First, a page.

The Social Energy Atlas is a project funded by the U.S. Department of Energy Solar Energy Technologies Office. The primary goal of this project is to deepen our understanding of the key social and economic aspects of solar adoption, as well as any potential benefit in low and moderate-income (LMI) households.
In order to understand why everyday Americans do or do not adopt solar technologies for their homes, I lead a team of researchers who are looking to capture and learn from the stories and perspectives of people who live across the state of Georgia. Specifically, I am working with the Georgia Cooperative Extension to interview at least 15 individuals across each of 115 counties within the state of Georgia. Our goal is to better understand the perceptions people have regarding the complex factors that go into such decisions—especially in LMI communities.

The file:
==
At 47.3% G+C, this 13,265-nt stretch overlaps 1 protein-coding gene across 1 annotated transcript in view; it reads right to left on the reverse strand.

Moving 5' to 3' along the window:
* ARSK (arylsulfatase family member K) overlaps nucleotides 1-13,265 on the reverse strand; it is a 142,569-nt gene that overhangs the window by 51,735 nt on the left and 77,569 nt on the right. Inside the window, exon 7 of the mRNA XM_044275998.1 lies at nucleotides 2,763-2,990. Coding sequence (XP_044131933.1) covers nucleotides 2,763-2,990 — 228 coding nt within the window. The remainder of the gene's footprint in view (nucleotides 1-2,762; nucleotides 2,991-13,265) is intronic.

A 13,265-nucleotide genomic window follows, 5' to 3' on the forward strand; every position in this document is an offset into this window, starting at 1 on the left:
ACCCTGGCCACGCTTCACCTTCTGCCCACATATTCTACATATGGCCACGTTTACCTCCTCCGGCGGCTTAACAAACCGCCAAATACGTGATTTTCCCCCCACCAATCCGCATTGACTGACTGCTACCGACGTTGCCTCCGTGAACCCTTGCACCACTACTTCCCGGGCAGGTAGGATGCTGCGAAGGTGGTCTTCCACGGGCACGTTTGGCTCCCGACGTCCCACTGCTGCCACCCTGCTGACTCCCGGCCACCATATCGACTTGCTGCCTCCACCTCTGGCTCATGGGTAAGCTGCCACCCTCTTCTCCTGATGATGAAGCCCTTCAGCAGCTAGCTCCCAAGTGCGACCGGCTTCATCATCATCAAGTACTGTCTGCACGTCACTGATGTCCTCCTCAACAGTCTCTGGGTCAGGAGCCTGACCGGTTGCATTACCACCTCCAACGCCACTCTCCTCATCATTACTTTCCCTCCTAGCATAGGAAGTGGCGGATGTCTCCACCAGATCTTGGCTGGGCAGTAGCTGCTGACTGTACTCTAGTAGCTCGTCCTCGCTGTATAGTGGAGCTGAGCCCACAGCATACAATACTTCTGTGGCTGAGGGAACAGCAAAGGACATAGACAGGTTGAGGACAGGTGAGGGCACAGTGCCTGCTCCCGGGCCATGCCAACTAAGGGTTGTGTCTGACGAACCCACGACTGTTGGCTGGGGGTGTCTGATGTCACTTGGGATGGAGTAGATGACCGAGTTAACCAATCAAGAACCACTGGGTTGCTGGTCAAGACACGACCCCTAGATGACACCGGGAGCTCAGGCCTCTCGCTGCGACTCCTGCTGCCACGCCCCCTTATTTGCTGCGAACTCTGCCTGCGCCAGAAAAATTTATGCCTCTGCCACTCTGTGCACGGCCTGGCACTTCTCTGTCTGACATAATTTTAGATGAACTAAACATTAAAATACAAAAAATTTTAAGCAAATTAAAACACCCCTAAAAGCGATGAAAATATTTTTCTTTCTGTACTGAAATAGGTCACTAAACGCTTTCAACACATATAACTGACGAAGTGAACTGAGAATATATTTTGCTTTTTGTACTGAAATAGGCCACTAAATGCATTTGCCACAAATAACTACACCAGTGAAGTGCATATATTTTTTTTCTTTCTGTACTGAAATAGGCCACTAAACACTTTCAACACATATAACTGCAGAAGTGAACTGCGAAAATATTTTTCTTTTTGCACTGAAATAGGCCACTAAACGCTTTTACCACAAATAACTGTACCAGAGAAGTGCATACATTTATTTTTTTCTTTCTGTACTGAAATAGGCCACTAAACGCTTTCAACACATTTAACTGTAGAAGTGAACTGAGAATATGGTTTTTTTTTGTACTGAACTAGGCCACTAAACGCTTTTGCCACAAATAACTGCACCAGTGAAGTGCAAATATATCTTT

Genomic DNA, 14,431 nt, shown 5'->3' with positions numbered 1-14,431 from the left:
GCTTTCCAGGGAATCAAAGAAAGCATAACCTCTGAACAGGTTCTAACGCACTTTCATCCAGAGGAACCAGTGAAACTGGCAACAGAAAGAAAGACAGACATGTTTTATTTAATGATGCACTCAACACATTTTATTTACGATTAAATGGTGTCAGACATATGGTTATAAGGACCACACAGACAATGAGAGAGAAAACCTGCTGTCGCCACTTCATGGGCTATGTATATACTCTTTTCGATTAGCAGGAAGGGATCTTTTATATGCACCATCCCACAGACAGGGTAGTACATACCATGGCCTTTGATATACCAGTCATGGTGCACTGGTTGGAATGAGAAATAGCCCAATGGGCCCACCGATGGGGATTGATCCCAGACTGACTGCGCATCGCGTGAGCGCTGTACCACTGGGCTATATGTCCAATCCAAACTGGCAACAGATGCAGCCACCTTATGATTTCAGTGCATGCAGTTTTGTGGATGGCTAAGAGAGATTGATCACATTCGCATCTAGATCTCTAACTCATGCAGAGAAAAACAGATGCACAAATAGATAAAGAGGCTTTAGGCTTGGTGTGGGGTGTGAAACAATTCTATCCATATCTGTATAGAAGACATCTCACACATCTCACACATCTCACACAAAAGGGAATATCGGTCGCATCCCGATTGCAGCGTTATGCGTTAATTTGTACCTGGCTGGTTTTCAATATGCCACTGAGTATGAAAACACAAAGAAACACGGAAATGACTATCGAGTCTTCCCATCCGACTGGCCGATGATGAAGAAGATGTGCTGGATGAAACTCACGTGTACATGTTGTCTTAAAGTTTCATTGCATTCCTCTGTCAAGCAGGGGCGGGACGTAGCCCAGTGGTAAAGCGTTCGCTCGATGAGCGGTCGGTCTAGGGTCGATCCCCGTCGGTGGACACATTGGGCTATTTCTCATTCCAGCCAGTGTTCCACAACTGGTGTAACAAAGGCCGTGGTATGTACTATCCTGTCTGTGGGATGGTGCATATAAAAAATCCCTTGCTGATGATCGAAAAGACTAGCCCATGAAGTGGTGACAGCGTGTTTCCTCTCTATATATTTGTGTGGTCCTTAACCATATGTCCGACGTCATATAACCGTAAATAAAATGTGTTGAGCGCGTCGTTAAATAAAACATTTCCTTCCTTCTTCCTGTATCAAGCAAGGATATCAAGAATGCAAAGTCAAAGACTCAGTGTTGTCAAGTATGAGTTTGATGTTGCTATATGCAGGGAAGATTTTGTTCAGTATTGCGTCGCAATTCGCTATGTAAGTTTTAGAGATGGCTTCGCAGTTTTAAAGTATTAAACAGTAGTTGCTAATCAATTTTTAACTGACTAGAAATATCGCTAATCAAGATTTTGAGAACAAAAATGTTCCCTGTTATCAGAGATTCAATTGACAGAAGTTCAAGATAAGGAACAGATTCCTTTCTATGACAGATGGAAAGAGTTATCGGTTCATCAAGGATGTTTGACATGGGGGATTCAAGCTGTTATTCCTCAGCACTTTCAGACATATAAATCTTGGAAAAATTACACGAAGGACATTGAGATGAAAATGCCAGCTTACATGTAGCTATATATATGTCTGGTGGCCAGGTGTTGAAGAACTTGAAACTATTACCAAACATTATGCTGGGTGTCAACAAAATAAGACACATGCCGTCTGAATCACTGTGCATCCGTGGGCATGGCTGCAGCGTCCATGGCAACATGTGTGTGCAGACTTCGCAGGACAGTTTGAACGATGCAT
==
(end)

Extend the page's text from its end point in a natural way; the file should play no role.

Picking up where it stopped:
Moreover, we are also working to build an online tool called the SolarStoryteller (launching January 2019) that will allow energy industry professionals, policymakers, researchers, and interested citizens the opportunity to use these stories and contribute their own. In Fall 2019, we will also be hosting a workshop for policymakers, energy industry stakeholders, and the general public to share the results of this data collection and to see what potential impacts exist for enhancing policy and business decisions alike regarding solar technology adoption in Georgia.